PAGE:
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and followed by the same

er sound.

Thus cure is i (bit) and oo blended and er added to that; our is ah and oo blended and er added; fire is ah and i blended and er added.

d. Just how much value shall be given to the terminal r is a matter of endless dispute. Opinions differ vastly. One extreme opinion holds that the terminal r should disappear altogether, and that fear should be pronounced fee-ah; hair, ha-ah; etc. Those on the other extreme hold that the final r should be clearly rolled or trilled, as the case may be; and that fear should be pronounced fear-r-r; hair, hair-r-r.

e. It is the belief of the writer that the truth lies between these two extremes. While it is true that most English people neglect or altogether omit the final r, and many Americans, particularly those of the upper classes in our large cities, contrive to forget it, it is nevertheless true that the vast majority of the educated men and women in America who are simple and unaffected do retain a distinct trace of the terminal r. The writer is reluctant to believe that we are ready to dispense with this useful sound.

The same can be said of the p which occurs in the middle of a word. Take, for example, the word “farmer." It is pronounced fahmeh by some, fahmer by some, and farmer by some, and occasionally one goes so far as to say farrmerr. It seems that the best practice is to retain both sounds, but to soften them so that they are not harsh and offensive.

f. The retention of the r within a word or at its end is sometimes the only way of differentiating it from another similar word. The lack of an ris felt by many to be nothing more than affectation. For these and other reasons it seems unwise to discard the r. The time may come when this most difficult sound will disappear from the American speech. For the present, however, let us be satisfied to modify it—not eliminate it.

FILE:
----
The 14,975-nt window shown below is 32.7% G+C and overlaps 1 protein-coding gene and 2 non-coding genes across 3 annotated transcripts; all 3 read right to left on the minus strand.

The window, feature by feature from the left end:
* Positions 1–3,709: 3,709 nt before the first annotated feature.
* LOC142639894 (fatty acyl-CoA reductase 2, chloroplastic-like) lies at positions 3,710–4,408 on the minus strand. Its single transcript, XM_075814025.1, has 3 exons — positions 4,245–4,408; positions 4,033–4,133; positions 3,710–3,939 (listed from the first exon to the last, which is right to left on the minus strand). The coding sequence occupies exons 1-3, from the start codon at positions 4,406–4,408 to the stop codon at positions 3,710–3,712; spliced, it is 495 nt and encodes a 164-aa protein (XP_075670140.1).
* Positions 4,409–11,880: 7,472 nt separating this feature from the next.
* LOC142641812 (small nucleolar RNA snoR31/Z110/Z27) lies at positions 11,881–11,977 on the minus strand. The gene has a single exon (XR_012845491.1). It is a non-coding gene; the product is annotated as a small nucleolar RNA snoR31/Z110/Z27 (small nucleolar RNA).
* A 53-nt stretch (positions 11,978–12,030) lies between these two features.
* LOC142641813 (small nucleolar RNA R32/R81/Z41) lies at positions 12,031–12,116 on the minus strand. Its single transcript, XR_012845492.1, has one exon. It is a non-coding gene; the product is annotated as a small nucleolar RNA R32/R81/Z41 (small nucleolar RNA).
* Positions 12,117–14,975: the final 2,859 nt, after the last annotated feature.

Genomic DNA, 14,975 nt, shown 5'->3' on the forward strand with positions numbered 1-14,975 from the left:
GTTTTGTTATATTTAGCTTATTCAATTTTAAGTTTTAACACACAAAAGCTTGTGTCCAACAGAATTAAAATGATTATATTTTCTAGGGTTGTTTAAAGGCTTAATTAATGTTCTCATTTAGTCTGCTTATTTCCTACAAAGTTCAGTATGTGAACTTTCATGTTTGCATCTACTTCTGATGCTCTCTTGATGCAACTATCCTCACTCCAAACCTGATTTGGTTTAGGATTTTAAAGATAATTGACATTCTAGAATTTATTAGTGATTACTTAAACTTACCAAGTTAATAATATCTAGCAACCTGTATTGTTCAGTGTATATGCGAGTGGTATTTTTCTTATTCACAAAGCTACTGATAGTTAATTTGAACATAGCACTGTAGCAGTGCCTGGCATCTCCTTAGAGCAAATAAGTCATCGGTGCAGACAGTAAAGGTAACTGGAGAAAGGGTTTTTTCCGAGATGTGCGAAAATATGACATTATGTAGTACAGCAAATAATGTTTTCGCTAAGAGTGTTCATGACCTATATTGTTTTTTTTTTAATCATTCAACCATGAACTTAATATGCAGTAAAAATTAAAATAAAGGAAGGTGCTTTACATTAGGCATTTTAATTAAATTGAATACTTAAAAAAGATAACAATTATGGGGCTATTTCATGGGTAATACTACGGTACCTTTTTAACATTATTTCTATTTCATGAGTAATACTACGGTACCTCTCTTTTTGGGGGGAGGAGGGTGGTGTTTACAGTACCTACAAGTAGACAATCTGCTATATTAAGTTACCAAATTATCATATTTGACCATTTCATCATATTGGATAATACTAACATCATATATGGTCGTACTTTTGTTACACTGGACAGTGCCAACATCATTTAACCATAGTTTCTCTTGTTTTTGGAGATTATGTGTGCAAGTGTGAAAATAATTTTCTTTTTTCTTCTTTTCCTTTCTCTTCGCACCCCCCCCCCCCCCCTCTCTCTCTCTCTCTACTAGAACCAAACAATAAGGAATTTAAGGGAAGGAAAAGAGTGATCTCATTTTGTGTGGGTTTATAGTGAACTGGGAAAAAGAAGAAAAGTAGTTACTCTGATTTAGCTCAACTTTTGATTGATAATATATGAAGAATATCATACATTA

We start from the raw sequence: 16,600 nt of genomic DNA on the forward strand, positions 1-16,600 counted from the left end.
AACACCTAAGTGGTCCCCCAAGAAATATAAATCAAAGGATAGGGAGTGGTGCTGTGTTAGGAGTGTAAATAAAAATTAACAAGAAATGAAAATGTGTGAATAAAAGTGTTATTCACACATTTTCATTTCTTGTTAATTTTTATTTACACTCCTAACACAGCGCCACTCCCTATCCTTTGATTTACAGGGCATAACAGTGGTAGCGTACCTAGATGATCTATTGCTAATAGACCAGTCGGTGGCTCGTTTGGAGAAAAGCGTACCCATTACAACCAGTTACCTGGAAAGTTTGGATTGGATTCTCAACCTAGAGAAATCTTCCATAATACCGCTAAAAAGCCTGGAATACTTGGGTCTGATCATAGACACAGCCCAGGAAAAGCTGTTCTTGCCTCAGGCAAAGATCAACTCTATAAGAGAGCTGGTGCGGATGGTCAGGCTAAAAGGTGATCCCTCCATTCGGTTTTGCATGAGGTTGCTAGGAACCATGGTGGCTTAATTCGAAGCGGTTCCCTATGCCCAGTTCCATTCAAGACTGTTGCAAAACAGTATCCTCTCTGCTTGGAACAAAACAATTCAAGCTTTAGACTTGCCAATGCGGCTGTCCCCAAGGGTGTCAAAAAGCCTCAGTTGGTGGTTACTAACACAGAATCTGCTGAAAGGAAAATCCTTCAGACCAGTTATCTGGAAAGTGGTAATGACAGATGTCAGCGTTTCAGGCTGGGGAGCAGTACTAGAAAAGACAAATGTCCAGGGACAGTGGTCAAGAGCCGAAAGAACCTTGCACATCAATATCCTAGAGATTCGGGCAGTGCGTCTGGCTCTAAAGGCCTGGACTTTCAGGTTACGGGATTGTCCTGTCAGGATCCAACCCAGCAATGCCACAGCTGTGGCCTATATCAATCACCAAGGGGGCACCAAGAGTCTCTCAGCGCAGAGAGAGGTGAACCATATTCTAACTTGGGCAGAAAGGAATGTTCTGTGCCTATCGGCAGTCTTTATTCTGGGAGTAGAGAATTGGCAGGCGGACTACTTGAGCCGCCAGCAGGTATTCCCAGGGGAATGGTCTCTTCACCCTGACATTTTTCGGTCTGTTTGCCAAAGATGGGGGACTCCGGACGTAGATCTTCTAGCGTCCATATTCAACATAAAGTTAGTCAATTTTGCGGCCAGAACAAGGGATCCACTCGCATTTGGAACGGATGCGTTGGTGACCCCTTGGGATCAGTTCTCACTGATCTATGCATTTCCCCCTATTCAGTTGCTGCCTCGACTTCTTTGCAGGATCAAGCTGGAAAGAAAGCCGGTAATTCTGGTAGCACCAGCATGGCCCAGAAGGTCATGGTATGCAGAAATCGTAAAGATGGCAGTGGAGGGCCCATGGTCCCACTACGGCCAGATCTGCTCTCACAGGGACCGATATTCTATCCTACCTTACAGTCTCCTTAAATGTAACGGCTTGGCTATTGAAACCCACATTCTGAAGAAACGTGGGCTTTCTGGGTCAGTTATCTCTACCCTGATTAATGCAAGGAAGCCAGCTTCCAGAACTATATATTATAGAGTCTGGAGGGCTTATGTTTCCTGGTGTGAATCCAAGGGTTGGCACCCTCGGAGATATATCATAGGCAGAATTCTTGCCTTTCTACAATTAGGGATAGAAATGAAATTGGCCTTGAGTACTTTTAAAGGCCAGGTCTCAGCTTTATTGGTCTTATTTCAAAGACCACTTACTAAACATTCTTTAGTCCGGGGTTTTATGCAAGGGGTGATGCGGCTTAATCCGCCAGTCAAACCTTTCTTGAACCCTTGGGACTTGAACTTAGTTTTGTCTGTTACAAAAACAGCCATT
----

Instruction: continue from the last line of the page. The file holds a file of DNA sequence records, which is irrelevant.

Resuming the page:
g. This discussion has nothing to do with the initial r.

That will be considered with other consonants.


43. Definition. As the etymology of the word indicates, a consonant sound is a sound made with and by the help of another sound. The other sound is, of course, a vowel. Consonants are formed by obstructing or stopping vowels with some of the speech organs. If instead of letting a vowel out naturally through the mouth, the lips are closed and the sound is turned up through the nose, the nasal consonant m is formed. If the tongue and palate are used to turn the sound into the nose, the sound n or ng is formed. If the palate slightly back of the teeth and the base of the tongue impede the vowel, a guttural consonant is formed-9, k, y, q, etc. If the tongue is used against the hard palate to modify the vowel a lingual consonant is formed—1, r. If the vowel is restricted or stopped by pressing the tongue

against the teeth, a dental consonant is formedt, d, s, etc. If the lips check or stop a vowel a labial consonant is formed-p, b, f, v, wh, w, m.

44. Classification. Thus it will be seen that not all consonant sounds in words can properly be prolonged, as vowel sounds are. Hence the following classifications of consonants :

a. Stops-p, b, t, d, k, 9, c (hard), ch (hard), q and x.

b. Continuants—wh, w, f, v, th (soft), th (hard), S, 2, sh, zh, y, m, n, ng, l, and r, ch (soft), and j.

45. Pairs of Consonants. Several consonants arrange themselves naturally in pairs

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In making the two sounds in any pair the same organs of speech are used, and these organs are used in the same way, except that the first named of each pair is merely a blowing sound, whereas the second is a murmur. The first are called surds, the second sonants.

46. Exercise. Pronounce the following, first surd, then sonant; give each consonant sound an exaggerated distinctness.

Surds Sonants
pop bob
fear veer
tight died
wheel weal
thin this

- ziz
ashen azure
church — judge
kick - gig

The sharp, explosive, forward sound of the surds is distinctly different from the dull, rumbling, throaty sounds of the sonants.

47. Table. The following table (Bell's) shows at a glance the character of each consonant sound and the organs used in making it:


(Con.) Surds Sonants Surds Sonants Sonants Lips.

P B WA W M Lips and Teeth.

F V Tongue and Teeth..

TH DH Tongue and Hard Palate forward

T D S Z, R, L N
Tongue and Hard Palate

Tongue, Hard Palate, and
Soft Palate..

Tongue and Soft Palate. K G

NG Aspirate.


48. Labials.
1. wh is made by pushing the lips forward

and rounding them into a small opening
through which the aspirant h and the
vowel are blown.
Pronounce where, when, why.

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is made in the same way as wh except
that the aspirant h is lacking and the
throat murmur is added.
Pronounce we, want, will.

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